So voltage across R2 is equal to V2
Remember that if elements are connect in parallel they will have the same voltage across them.

16. ### beeson76 Thread Starter Member

Apr 19, 2010
185
1
Thanks Jony130. So your saying that the Voltage Drop across R2 and R3 are both 6 volts because they are in parallel? Is that correct. I was trying to do ohms law to try to figure it out and it just wasnt working for me

Also with parallel circuits, the current can be different for different components. I am only use to figuring ohms law for serial circuits. (for example a voltage source of 18 volts for 3 resistors with 110, 220, 330 has a current of 27mA.--each having a voltage drop of 3, 6, and 9 volts) Put that with the 3 resistors in parallel, and I would have to do some figuring and reading

17. ### Jony130 AAC Fanatic!

Feb 17, 2009
3,993
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Yes the voltage is the same.
In series circuit we have the same current but the voltage is divided in each individual elements.

Simply use Ohms law to find the current in each individual component.

In parallel circuit the voltage is the same but the current is splitting between the branches.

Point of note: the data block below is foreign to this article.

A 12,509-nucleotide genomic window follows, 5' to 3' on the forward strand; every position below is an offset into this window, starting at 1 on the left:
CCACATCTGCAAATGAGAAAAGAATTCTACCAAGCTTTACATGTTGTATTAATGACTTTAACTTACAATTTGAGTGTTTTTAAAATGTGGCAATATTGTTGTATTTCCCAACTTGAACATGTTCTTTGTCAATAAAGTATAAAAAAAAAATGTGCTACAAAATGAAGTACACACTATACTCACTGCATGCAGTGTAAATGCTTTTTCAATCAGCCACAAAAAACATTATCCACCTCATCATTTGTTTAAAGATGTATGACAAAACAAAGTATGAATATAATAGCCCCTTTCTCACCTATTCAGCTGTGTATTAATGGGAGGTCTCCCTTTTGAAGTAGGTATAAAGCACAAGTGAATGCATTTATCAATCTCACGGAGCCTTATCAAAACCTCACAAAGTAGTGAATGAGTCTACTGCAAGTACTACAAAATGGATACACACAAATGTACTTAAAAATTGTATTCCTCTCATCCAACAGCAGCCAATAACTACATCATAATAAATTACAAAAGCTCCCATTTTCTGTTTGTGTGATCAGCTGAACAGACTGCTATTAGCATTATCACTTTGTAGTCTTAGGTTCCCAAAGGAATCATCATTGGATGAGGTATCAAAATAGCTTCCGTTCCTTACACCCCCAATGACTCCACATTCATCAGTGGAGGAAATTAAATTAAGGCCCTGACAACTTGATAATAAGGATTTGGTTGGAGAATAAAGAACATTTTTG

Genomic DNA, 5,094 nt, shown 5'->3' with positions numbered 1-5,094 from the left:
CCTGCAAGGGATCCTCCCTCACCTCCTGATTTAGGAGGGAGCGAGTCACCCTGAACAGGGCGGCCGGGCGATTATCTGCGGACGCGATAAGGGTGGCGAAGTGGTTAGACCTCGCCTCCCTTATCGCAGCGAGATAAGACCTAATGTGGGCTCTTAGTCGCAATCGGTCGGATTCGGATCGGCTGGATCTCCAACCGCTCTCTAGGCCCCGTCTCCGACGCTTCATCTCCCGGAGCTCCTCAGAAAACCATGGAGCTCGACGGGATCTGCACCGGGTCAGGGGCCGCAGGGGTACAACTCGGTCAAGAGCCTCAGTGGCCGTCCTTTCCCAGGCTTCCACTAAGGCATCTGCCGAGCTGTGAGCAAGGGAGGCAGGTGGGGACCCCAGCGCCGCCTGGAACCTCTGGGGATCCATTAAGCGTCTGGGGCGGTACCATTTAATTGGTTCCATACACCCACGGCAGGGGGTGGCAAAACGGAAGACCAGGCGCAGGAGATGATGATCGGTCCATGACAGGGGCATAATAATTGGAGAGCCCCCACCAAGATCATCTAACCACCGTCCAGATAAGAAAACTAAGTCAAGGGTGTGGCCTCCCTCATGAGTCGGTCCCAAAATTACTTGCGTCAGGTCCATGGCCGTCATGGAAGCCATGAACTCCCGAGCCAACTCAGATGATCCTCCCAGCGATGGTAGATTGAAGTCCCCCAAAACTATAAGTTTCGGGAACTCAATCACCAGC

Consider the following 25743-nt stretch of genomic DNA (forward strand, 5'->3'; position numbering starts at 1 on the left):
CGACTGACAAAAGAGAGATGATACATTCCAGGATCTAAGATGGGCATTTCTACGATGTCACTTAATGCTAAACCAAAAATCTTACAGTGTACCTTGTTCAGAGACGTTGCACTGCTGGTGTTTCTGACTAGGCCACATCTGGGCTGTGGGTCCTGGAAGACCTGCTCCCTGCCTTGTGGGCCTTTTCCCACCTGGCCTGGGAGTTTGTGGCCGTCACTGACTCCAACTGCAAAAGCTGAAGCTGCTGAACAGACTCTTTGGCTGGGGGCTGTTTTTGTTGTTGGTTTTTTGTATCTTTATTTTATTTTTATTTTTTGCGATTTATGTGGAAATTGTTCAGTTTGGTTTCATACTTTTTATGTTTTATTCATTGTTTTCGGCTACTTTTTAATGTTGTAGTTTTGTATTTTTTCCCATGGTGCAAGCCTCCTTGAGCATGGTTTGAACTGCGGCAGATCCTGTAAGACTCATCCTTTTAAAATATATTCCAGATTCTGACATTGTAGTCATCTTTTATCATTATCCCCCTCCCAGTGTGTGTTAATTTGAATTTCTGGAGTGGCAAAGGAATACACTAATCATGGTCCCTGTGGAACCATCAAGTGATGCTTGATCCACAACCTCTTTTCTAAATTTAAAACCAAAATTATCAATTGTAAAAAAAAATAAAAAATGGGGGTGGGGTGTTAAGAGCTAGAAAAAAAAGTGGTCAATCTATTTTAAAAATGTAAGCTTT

So we have a current divider

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18. ### beeson76 Thread Starter Member

Apr 19, 2010
185
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Thanks Jony130.

Fully understand it now. Your awesome

19. ### Jony130 AAC Fanatic!

Feb 17, 2009
3,993
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Look at those two diagrams

The first diagram shows I Kirchhoff's law.

Current entering the node must be equal the current that is leaving the node.

And this diagram show II Kirchhoff Law

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20. ### sausages Member

Mar 8, 2007
23
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Hi,
Sorry to hijack the thread but I've got a voltage divider question too and I thought I might as well put it here. It's been three years since I've done any kind of electronics work so I'm a little rusty

I was reading through the worksheet :
Code ( (Unknown Language)):
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and I've run into problems with two of the questions I looked at.

Question 16
I understand that the wiper @25% sets the equivalent resistance of the pot to 1K25Ω . I then used the voltage divider formula and got Vout to equal 4.44V.
However the answer given is 1.29V.

Question 18
I'm having trouble calculating the equivalent resistance in this question. I've been scratching my head but I'm finding it hard to get my head around it. Are the two 5K resistors supposed to be added together in series and then, is the 100K in parallel with that?

I'm confused and I would greatly appreciate any help.

Thanks,
Damien